Gradually, students will have the opportunity to move from very general, household bound topics about World War II, to beginning ethical questions by the end. The game in Chapter 1 is very simple, becomes more open ended in Chapter 2, and very open ended by Chapter 3. Students are also given the opportunity to use “hot media”, beginning with radio, that engages just one sense (hearing) in Chapter 1, and builds to another – movies, which are more visual, in Chapter 2, as well as newspaper stories, and finally book excerpts in Chapter 3, which are still hot. These book excerpts are more challenging to become engaged in and to understand for many of today’s learners, who are exposed to months if not years of audiovisual television and digital content before they learn how to read unadorned print.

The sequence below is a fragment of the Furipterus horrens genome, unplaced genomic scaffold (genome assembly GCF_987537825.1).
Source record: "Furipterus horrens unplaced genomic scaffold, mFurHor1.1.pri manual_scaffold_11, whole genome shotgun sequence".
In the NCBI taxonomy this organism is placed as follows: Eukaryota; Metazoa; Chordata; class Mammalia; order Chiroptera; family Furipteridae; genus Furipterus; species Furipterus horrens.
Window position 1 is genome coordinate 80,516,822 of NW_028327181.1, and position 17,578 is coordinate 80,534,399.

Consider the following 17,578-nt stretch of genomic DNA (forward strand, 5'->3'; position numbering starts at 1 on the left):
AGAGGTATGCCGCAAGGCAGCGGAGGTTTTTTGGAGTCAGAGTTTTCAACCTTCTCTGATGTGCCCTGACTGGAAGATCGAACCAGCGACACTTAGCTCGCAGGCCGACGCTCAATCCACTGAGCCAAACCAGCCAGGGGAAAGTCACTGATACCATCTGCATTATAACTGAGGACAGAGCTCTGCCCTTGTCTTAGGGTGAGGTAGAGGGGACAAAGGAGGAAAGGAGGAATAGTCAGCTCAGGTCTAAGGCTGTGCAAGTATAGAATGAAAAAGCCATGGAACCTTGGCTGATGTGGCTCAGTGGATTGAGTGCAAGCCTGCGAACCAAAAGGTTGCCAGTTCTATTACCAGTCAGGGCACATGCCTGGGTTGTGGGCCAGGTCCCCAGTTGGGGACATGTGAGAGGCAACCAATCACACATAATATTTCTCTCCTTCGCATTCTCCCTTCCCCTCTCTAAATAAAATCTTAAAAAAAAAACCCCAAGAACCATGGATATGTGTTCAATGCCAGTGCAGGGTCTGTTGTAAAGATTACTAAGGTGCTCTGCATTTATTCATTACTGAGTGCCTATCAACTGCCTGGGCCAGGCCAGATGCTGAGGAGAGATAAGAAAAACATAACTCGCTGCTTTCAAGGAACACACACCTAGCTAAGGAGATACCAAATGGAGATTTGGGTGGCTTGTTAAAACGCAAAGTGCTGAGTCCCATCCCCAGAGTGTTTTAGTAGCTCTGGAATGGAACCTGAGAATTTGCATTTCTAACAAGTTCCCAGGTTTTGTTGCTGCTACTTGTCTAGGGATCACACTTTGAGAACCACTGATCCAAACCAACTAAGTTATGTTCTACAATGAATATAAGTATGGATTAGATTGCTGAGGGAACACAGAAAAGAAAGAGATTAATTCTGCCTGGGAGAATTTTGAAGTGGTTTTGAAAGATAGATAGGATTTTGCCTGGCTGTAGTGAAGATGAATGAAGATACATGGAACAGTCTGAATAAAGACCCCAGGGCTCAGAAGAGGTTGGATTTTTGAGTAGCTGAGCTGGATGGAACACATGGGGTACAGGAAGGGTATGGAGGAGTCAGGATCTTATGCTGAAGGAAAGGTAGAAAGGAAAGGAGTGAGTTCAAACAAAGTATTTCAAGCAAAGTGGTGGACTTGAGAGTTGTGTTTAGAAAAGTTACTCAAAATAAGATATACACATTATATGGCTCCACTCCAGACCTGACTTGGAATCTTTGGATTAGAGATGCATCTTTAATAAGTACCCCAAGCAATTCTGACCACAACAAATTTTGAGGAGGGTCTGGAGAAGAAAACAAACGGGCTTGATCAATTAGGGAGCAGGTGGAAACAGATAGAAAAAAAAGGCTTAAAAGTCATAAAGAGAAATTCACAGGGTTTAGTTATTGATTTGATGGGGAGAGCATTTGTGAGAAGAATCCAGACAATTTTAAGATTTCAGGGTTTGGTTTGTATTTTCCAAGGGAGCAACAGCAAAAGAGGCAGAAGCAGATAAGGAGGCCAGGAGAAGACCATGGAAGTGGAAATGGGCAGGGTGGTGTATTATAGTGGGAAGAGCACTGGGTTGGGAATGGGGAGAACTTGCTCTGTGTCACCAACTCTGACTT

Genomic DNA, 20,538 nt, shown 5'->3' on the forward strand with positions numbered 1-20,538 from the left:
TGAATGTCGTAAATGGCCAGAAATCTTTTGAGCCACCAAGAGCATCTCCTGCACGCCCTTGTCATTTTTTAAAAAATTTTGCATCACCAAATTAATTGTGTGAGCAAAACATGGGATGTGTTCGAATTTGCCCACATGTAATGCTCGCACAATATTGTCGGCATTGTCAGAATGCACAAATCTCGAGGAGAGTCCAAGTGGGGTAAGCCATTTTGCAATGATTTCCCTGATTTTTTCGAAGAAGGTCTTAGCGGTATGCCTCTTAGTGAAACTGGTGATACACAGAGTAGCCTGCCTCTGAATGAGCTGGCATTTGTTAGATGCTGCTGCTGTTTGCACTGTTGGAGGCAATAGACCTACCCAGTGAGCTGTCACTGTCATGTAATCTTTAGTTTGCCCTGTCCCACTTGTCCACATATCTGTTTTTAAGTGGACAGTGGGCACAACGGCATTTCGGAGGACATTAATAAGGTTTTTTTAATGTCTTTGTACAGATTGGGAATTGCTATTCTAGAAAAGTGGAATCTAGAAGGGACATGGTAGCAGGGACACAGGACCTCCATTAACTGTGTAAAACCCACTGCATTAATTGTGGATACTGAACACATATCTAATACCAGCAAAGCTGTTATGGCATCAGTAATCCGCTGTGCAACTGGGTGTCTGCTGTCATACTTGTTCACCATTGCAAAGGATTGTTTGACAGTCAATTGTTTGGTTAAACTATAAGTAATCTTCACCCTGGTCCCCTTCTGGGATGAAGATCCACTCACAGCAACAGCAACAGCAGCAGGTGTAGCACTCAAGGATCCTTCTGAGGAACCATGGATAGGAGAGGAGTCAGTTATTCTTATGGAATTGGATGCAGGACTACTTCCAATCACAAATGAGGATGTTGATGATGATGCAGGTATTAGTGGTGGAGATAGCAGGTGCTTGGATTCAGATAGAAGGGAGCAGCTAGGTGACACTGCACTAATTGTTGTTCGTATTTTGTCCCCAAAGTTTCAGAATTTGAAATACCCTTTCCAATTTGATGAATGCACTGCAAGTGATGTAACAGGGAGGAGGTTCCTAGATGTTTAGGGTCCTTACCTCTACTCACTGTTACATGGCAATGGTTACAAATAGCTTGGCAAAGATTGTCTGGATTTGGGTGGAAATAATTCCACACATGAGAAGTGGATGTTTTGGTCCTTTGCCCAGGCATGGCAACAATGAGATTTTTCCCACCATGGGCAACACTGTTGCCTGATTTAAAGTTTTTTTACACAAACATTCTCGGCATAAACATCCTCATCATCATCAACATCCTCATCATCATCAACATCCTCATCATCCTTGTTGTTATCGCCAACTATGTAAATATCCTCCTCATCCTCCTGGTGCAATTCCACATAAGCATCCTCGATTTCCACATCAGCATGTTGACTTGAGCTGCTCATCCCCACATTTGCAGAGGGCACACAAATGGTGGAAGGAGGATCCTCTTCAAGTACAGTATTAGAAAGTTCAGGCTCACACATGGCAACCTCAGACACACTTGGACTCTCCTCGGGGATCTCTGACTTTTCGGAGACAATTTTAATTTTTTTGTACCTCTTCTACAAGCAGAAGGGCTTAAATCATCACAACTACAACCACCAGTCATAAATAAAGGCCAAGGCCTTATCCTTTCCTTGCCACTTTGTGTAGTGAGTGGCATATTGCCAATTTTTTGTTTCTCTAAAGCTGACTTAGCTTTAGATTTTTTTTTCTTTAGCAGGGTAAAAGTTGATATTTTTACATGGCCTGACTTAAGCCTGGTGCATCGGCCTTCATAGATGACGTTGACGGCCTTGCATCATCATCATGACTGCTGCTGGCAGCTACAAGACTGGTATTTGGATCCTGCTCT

Assessment Strategies

There are basic in-world assessments, the collection of points, but there is no scaling. Points simply exist as a motivator and a way of acknowledging the involvement of the game. Out-world assessment can happen through the consideration of open-ended feedback to prompts, particularly in section 3. It is also desirable for students to discuss their formative learning experience in class.

Major Purpose of the Game Integration:

 This game will be mainly used as an instructional tool and formative assessment.  Many introductions to World War II begin with information about the attack on Pearl Harbor, when the United States entered the war (and rarely includes details about the war in Asia during 1937 and 1938, when China and Japan fought an undeclared war; and usually nests the beginning of the European war, from 1939 to the US entrance in December 1941, after first describing the Pearl Harbor attack). Therefore, this game will likely be used after the initial geopolitical lessons about the war have been taught, to give an instructional, immersive sense of what the homefront experience was like, but also to formatively assess some of what learners may also have been taught about the geopolitical aspects of the war (for instance, major battles, military and social events and political definitions).